I'd also like to point out that having transgender people in either bathroom is awkward for them and awkward for everyone else. It's more awkward for someone who is incorrectly perceived as a woman to be in the mens' bathroom, for instance, than for everyone to be allowed in the same bathroom.

I'd maintain that children should ask questions about the differences between sexes, and that it's a necessary and healthy part of growing up. That said, it isn't appropriate for a child to be seeing a stranger's genitals, and for that reason I agree we should try to avoid this. However, separating toilets into well-sealed cubicles (as described in my refutation of the privacy issue) once again solves this; children cannot see into the cubicle, so they cannot see the stranger's genitalia.
Single-urinals can also be placed into cubicles, so this would allow AMAB (assigned male at birth) people to urinate while standing without causing a privacy or indecency issue. Trough-urinals are inherently awkward for everyone, especially since it's not unheard of for urine to splash onto others using the urinal. Hence, the former causes no issue, and the latter should be abolished anyway.
The idea:
"young boys can be known to pull their pants all the way down when using the urinal, and while I don't know from experience, there are probably some young children who may forget to pull their pants up."
is addressed by pointing out that children must be accompanied by a parent or guardian, and that because the bathroom is gender-neutral, they could come into the cubicle with the child in order to ensure that they do pull their pants up. This actually helps to alleviate the problem Con makes, as the alternative would be for the child to enter a bathroom without their parent, forget to pull their pants up, then walk out of the bathroom with them down for members of any sex or gender to see, for a long time.
In response to:
"This problem escalates further when the bathroom doubles as a changing room"
This is not relevant to the motion, as it is only discussing public bathroom (i.e. toilets, not changing room). However, exactly the same arguments can be applied; stick everyone in a separate cubicle and you alleviate the problems.

The idea that more people will have sex in gender-neutral bathrooms is also refuted by observing that lesbians and gay men aren't having sex in public toilets anywhere near often enough for it to be an issue, and there's no reason (again, a scientific study from Con could really help their case, here) to think this will change in gender-neutral bathrooms. In any case, if people want to have sex in public, a toilet is probably one of the last places they'd go for on account of the smell and the likelihood of being walked in on.

So, to summarise my refutation:
1) Measures can be (and are) enforced to protect individuals from privacy violations, and there's little reason to think gender-neutral bathrooms will lead to an increase in them.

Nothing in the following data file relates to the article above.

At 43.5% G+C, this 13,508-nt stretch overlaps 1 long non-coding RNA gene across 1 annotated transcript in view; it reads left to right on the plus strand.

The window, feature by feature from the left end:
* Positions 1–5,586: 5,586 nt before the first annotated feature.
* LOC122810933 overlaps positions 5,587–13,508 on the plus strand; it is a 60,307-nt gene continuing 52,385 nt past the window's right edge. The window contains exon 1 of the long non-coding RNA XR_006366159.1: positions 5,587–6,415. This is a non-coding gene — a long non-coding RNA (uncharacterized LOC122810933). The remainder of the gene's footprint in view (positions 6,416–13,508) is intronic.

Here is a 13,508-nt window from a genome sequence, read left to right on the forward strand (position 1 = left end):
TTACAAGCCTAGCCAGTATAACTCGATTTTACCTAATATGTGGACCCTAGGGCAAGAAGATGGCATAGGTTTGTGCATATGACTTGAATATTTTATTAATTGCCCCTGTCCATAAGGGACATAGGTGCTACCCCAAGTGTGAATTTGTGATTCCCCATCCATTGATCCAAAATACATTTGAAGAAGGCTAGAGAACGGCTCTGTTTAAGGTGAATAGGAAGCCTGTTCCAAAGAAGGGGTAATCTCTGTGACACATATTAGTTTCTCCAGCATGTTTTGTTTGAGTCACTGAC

2) The idea that gender-neutral bathrooms will lead to awkwardness has been poorly argued. Even if this were true, such awkwardness is slight, and is a price worth paying for all the benefits I listed in R2.
3) Children should ask about the differences between sexes, but the measures implemented in (1) prevent this from happening in the context of gender-neutral bathrooms.
4) Public sex is unlikely to increase in gender-neutral bathrooms, on account of it already being rare and bathrooms being an unlikely place to choose to do so.

All of Con's points are fundamentally just scaremongering and "slippery slope" fallacies. There is little to no evidence that any of it is true. All of the benefits I listed in R2, however (and I would encourage you to read my R2 argument again at this point) are clear; transgender people are more comfortable in gender-neutral bathrooms, as are parents who can better look after their opposite-sex children, and fighting sexism and saving money are pretty nice benefits, too.

Also, side note: this debate has never been about making *all* bathrooms gender-neutral (I even specified this in the comments). Most of Con's points, even if you accept them as true, are alleviated by situations where there are gendered bathrooms AND a gender-neutral one. This would be consistent with the motion.

I also feel further reading on this issue may be of interest:

I'd like to thank you for reading my case, and once again, implore you that THW encourage the construction of gender-neutral bathrooms.
This round has not been posted yet.
Debate Round No. 3
3 comments have been posted on this debate. Showing 1 through 3 records.
Posted by QueenDaisy 3 years ago
Mikal: No. Only that there should be more gender-neutral bathrooms.
Posted by Mikal 3 years ago
Are you proposing that all bathrooms become gender neutral?
Posted by QueenDaisy 3 years ago